Mauritanian Police Clamps Down on Black Protest

On May 4, 2014, Mauritanian police broke up  [ar] a massive gathering in Nouakchott. People were commemorating [ar] the return of a group of Mauritanian blacks [ar] from Senegal in 2008 [en] , after being subjected to forced displacement in the aftermath of the bloody events [en] which occurred between 1989 and 1991. 

On April 29, protesters marched from 400 on feet from the southern city of Bougi. It took them a couple of days before reaching the Mauritanian Capital. 

These former refugees demand the implementation of the tripartite agreement signed in 2007 [en], between Mauritania, Senegal and the UN Refugee Agency regarding their situation.  They also want their citizenship papers [en]. They are asking for employment in the agency handling their affairs and the integration of their youth in the country's economic life.

The blog “Free Opinion” slams the way the government is dealing with those people [ar]:

خرجت مسيرة العائدين إذا وقطعت هذه المسافة  الطويلة (حوالى 400 كلم)  سيرا على الأقدام  تطالب بحقوق مشروعة لهم كموريتانيين ظلموا  في فترة من الفترات، ظانين أن النظام العسكري  سيلبي تلك الحقوق، إنها فقط تصحيح الأوراق  المدنية وحق التشغيل وتصحيح وضعيات  الموظفين المفصولين، لكن الشرطة والقنابل  المسيلة للدموع كانت بإستقبالهم بعد أن عجزت  عن ثنيهم للعودة من حيث أتو، هذا التعامل الفج  ينم عن ضعف وعنصرية من النظام العسكري  تجاه قضية ستظل تنخر جسد الدولة الموريتانية إذا لم يوجد لها حل وافي وسريع، ولكن يبدو أن هذ التعامل لا ينم عن سعي لحل إحدى أكبر المشاكل التي تعانيها موريتانيا.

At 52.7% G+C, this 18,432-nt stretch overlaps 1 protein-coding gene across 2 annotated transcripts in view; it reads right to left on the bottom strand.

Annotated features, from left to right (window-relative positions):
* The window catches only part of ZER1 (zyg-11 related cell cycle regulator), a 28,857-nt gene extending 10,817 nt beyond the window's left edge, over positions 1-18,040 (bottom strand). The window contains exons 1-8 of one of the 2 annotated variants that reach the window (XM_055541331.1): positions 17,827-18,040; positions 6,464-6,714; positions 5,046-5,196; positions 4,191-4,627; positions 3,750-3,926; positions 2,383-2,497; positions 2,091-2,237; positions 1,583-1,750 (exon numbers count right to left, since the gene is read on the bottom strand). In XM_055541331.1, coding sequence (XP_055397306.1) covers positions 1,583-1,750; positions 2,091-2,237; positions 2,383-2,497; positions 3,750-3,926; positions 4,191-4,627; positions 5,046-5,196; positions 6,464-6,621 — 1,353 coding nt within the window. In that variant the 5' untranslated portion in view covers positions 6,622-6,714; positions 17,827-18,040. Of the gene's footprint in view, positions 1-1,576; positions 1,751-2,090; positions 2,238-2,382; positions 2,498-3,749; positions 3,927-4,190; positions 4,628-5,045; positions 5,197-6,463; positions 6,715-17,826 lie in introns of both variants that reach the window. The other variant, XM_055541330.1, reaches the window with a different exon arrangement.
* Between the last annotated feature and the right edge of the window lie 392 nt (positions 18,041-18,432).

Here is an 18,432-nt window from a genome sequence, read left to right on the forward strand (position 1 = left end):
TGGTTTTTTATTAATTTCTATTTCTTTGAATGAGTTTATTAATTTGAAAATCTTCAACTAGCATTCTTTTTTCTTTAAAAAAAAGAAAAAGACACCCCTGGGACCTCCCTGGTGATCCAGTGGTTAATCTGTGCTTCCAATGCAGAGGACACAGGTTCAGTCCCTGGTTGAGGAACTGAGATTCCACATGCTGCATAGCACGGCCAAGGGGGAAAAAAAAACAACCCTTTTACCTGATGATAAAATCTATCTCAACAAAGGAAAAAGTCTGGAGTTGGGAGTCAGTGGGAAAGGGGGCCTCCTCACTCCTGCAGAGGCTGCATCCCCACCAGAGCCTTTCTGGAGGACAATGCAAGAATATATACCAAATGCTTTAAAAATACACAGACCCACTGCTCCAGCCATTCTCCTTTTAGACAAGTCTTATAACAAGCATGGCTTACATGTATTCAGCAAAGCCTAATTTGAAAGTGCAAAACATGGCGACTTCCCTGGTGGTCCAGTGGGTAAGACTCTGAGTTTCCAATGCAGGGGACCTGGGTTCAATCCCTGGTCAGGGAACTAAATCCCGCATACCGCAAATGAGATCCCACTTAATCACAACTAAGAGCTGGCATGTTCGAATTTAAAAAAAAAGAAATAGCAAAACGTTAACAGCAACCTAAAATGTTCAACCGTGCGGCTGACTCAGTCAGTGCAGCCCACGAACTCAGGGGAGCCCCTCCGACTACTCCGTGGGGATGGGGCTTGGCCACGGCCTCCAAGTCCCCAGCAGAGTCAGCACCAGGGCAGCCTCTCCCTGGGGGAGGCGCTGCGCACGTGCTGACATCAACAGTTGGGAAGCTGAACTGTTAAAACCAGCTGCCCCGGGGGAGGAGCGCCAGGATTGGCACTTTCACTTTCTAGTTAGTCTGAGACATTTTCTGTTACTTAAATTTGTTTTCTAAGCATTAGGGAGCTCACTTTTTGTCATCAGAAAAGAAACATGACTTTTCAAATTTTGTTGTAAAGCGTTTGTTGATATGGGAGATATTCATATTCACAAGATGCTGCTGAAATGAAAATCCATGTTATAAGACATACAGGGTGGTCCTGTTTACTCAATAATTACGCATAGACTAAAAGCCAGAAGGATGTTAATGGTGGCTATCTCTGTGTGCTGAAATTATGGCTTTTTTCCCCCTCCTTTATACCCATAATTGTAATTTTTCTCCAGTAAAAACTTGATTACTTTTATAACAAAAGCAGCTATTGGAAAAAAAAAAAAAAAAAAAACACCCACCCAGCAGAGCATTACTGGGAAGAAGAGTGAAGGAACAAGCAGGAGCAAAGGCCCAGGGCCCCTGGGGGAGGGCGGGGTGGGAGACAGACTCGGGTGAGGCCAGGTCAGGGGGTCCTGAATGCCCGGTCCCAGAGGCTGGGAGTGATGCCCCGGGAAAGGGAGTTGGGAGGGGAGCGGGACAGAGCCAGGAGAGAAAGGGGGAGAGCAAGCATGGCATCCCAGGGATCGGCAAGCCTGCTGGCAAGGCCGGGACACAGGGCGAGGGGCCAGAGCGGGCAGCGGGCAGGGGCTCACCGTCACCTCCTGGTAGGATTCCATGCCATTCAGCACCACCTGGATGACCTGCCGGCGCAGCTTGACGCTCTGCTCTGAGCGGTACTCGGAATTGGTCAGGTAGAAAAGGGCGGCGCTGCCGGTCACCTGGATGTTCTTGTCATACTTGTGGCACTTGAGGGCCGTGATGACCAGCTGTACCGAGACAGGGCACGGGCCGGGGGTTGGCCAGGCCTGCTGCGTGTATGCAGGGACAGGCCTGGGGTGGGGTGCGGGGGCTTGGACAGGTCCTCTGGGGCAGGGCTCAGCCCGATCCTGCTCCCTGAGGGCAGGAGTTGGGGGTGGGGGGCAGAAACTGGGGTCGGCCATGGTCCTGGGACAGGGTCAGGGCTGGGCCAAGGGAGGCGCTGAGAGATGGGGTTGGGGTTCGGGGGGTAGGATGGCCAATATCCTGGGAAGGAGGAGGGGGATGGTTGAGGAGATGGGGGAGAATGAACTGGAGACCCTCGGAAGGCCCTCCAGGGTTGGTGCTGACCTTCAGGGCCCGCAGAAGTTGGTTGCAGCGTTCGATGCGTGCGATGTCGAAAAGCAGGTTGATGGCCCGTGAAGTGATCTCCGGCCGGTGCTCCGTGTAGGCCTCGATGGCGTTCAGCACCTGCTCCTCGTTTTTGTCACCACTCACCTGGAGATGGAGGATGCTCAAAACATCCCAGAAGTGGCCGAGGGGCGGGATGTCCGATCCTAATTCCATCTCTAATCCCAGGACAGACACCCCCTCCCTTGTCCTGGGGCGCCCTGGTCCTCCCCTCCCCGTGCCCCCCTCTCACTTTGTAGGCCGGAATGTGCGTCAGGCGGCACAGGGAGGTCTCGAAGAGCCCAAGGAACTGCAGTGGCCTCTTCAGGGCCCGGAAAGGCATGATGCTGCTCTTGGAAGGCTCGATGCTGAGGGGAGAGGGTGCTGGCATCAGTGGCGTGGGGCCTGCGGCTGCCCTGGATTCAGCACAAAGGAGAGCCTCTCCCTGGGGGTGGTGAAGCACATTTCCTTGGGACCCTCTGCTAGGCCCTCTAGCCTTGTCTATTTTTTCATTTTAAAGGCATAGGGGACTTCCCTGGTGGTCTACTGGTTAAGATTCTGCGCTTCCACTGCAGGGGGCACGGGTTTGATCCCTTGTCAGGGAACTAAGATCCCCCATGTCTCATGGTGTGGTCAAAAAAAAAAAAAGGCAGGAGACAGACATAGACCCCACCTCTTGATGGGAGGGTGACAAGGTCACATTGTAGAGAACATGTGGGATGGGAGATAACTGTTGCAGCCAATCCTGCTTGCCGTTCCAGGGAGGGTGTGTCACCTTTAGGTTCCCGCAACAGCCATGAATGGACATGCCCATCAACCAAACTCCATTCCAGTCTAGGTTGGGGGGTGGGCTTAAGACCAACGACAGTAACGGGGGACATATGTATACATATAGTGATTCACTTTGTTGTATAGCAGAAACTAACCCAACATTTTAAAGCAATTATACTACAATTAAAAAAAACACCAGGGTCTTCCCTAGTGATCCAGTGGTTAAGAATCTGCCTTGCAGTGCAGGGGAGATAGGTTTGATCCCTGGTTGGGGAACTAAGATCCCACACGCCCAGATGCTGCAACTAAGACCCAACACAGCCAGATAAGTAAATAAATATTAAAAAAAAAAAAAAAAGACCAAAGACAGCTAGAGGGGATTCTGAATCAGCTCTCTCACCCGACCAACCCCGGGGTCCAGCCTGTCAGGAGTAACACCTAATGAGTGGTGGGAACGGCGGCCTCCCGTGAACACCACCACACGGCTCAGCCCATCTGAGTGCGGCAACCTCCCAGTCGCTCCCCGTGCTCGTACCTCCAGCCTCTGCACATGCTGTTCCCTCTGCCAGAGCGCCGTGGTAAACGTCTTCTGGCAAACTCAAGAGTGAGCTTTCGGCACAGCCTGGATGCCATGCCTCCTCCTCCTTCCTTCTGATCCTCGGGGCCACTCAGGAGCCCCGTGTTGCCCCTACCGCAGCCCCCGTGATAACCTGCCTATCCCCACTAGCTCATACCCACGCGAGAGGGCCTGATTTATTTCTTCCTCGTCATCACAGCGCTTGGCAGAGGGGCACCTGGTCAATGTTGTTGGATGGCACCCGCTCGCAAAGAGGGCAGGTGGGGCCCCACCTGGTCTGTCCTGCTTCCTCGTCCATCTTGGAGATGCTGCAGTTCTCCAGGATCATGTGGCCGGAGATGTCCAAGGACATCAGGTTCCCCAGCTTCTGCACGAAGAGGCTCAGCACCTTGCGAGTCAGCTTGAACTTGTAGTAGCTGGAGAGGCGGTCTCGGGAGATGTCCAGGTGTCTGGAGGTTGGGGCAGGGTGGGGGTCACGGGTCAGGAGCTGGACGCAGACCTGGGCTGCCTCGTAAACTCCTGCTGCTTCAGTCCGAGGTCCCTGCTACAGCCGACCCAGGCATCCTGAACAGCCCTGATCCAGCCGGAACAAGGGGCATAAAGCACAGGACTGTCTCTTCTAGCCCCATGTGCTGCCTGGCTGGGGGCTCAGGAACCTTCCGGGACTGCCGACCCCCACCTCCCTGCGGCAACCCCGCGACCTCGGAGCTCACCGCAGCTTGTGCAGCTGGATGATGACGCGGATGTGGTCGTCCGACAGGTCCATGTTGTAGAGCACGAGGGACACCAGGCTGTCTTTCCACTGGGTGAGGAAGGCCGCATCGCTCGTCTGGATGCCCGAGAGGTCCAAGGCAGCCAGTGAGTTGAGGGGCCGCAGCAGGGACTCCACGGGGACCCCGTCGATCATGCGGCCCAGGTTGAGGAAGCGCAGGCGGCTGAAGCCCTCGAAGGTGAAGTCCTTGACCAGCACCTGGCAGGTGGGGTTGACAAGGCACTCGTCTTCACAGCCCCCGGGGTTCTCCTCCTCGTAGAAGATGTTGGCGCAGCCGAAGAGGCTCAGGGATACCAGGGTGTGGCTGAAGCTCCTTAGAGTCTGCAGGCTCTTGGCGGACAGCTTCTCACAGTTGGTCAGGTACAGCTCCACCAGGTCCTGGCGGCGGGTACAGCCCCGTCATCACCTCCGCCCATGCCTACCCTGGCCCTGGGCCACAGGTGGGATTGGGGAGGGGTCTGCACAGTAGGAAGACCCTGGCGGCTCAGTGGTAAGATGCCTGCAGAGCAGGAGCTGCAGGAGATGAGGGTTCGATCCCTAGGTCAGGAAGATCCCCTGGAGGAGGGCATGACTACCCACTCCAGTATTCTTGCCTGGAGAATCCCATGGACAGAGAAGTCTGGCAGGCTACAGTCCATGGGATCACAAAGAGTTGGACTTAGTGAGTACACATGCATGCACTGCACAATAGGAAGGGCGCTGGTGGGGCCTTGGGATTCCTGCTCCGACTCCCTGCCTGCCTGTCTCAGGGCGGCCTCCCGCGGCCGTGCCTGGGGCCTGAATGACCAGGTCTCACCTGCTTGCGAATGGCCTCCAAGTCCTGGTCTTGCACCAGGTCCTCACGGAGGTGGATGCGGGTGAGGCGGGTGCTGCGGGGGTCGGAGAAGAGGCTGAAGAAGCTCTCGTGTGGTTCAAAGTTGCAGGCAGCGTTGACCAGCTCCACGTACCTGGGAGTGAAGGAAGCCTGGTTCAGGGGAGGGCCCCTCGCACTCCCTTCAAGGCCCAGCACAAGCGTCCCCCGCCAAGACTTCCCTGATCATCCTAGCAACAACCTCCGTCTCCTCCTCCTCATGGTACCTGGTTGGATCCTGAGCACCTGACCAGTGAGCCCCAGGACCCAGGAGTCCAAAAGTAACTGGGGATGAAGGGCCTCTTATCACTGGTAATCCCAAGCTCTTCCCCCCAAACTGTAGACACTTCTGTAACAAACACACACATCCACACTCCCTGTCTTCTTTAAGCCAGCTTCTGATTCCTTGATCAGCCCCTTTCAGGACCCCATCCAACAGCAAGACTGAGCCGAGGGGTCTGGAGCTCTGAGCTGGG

The march of the returnees kicked off and they crossed that long distance (around 400 km) on foot, demanding their legitimate rights as Mauritanians who were persecuted at some point. They marched thinking that the military regime will satisfy these rights; i.e the right to correct their citizenship papers, access to employment and settling the conditions of fired employees. But they were welcomed with police and teargas shells, after they (authorities) failed to dissuade them from returning to where they came from.  This crude treatment emanates from weakness and racism of the military regime towards an issue which will continue to eat into the Mauritanian state body, unless a prompt and proper solution is found. But it seems that this treatment doesn't emanate from an attempt to solve one of the biggest problems which Mauritania suffers from.

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